This is how I made a composite sandwich skateboard. I use a much more involved version of this same process to make surfboards, but I thought the skateboard project would be a little better fit to a first-time builder. This project assumes some familiarity with the use of epoxy and fiberglass, as well as a passing knowledge of vacuum-bagging. You could absolutely do this project without any experience in either of those, it would just take a little bit of research here and online about using those techniques. None of it is rocket science, folks... Of course, neither is rocket science for that matter.

Just about everything used on this board could be substituted with something else, different foam, different wood, carbon fiber, etc... Get creative, that's what you folks here do, right?

Materials needed:
1. 1/2' eps foam sheet (styrofoam, found at home depot) 1 lb density
2. fiberglass fabric, 4oz or 6oz. You'll probably only need a couple of yards
3. epoxy resin, shouldn't need much, maybe a quart total. I get mine from surfboard supply companies, the kind I use is called Resin Research, great stuff.
4. sheets of 1/8" balsa, available at any hobby store.
5. sheets of a pretty veneer. I used makore from ebay
6. some bits and pieces of plywood the same thickness as your sheet foam.
7. A higher density foam, backed with stiff wood, for your male mold. I used 3 lb density EPS. You could probably get away with using the blue foam from home depot, but it would be a good idea to cover it with a couple of layers of fiberglass to keep it rigid.
8. some kind of vacuum bagging system. I use the system I have for surfboards (vac pump and large nylon bags), but there are small versions commercially available that are specifically designed for home skateboard makers, Roarockit.com sells a very complete kit. You could also use a Foodsaver. There are very cheap venturi-type vacuum pumps available that attach to a home compressor, you can get them from harbor freight. You could even make a vac pump out of an old fridge compressor or use the instructable here that describes making a vac pump from a 12V tire pump. Bottom line, you need a vacuum pump, but don't let that stop you.
9. Release film, some kind of nylon plastic sheet to wrap up the project before sticking in the vacuum bag.
10. Gloves. Epoxy is sticky.
11. Denatured alcohol to clean stuff up. Epoxy is messy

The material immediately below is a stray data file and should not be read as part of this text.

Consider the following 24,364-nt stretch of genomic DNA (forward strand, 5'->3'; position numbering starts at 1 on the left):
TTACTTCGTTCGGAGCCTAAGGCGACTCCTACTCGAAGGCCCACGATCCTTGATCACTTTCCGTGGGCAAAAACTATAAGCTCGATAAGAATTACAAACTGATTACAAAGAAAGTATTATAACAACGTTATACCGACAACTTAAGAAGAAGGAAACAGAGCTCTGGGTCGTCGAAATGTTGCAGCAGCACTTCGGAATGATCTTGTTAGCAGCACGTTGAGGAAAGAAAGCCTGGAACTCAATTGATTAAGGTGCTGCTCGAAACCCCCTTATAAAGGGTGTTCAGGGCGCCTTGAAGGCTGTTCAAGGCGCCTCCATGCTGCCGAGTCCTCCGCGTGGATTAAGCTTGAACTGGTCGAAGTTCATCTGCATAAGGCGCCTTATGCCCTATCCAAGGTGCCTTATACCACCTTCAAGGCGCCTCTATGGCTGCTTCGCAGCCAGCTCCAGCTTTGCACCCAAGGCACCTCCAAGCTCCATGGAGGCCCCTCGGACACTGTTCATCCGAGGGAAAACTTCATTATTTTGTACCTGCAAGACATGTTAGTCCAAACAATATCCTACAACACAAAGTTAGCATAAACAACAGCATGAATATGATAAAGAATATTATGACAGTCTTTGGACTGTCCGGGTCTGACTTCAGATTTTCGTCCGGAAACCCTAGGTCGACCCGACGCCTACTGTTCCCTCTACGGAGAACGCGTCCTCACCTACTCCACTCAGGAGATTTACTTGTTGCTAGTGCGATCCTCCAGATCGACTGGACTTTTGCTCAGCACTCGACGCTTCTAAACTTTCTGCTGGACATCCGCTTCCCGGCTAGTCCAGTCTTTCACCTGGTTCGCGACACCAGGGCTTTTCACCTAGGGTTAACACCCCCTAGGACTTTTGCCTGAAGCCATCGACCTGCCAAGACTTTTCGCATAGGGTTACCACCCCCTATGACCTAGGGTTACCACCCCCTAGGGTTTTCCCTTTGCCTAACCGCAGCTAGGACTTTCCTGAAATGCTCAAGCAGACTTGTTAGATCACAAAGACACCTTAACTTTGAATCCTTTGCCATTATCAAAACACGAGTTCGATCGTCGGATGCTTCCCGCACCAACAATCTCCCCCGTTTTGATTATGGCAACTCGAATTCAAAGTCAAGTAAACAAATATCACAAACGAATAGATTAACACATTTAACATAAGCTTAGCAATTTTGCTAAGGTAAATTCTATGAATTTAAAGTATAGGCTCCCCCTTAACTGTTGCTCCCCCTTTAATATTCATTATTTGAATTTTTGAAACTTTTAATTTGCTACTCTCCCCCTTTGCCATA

Thanks to ewilhelm for letting me know its cool to mention specific products and companies here.


Do NOT use Acetone to clean up Epoxy. Ever.

Do Not Use Acetone To CLean Epoxy.


Acetone gives epoxy a direct route to the bloodstream through the skin, and most instances of epoxy reactions/sensitivity in the surfboard and boatbuilding industries can be traced back to exposure to epoxy-contaminated acetone.

Step 1: Make Your Mold

I used a chunk of styrofoam in 3 pound density to make my male mold. You could really use any number of things for a mold, even another skateboard deck. I even considered using another skateboard to make a mold from plaster. Lots of options here as well.

I figured out the approximate dimensions of the skateboard I wanted, then shaped concave and nose and tail kick into the foam mold. I then covered it with some thick plastic, stretched tight and taped on, to keep the skateboard from sticking to it.

Roarockit.com sells molds, pumps, bags and veneers all together in a skateboard kit ready to go.. It might be a good way to start for someone who doesn't already have this stuff like I did.
<p>How long did it take you to build? How long does it approximatly take for the epoxy to dry? <br>Awesome by the way! </p>
Google &quot;off road skateboard wheels&quot; <br>
I've been looking for wheels like those for years. Where did you get them?
GOOGLE - &quot;off road skateboard wheels&quot; <br>
What type of wheels are those?
Google &quot;off road skateboard wheels&quot; many online stores and manufacturers will appear.
ohhh man, this is too beautiful dude. you should make a longboard next time you feel like buildin a board, i bet it'd be beautiful too
pretty awesome, is there any way to make the board just as durable, but with thinner layers...how well does carbon fiber work for these projects?